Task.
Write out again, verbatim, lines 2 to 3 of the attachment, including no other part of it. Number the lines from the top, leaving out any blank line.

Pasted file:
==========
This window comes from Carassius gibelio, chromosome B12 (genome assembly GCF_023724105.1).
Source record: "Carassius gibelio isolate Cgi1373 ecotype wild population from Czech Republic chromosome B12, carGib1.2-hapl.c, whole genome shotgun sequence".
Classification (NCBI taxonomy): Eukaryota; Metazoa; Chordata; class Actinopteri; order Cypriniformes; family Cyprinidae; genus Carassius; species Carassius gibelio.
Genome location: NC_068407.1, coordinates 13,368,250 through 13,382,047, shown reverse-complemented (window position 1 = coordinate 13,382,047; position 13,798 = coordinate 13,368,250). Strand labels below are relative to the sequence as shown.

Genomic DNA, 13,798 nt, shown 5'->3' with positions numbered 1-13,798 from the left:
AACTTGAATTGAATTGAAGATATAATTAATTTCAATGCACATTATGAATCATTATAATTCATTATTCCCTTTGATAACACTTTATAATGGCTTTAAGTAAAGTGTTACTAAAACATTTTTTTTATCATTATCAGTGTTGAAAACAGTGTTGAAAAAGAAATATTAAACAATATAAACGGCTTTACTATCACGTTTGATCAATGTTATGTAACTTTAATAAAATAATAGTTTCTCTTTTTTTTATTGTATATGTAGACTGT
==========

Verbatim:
Source record: "Carassius gibelio isolate Cgi1373 ecotype wild population from Czech Republic chromosome B12, carGib1.2-hapl.c, whole genome shotgun sequence".
Classification (NCBI taxonomy): Eukaryota; Metazoa; Chordata; class Actinopteri; order Cypriniformes; family Cyprinidae; genus Carassius; species Carassius gibelio.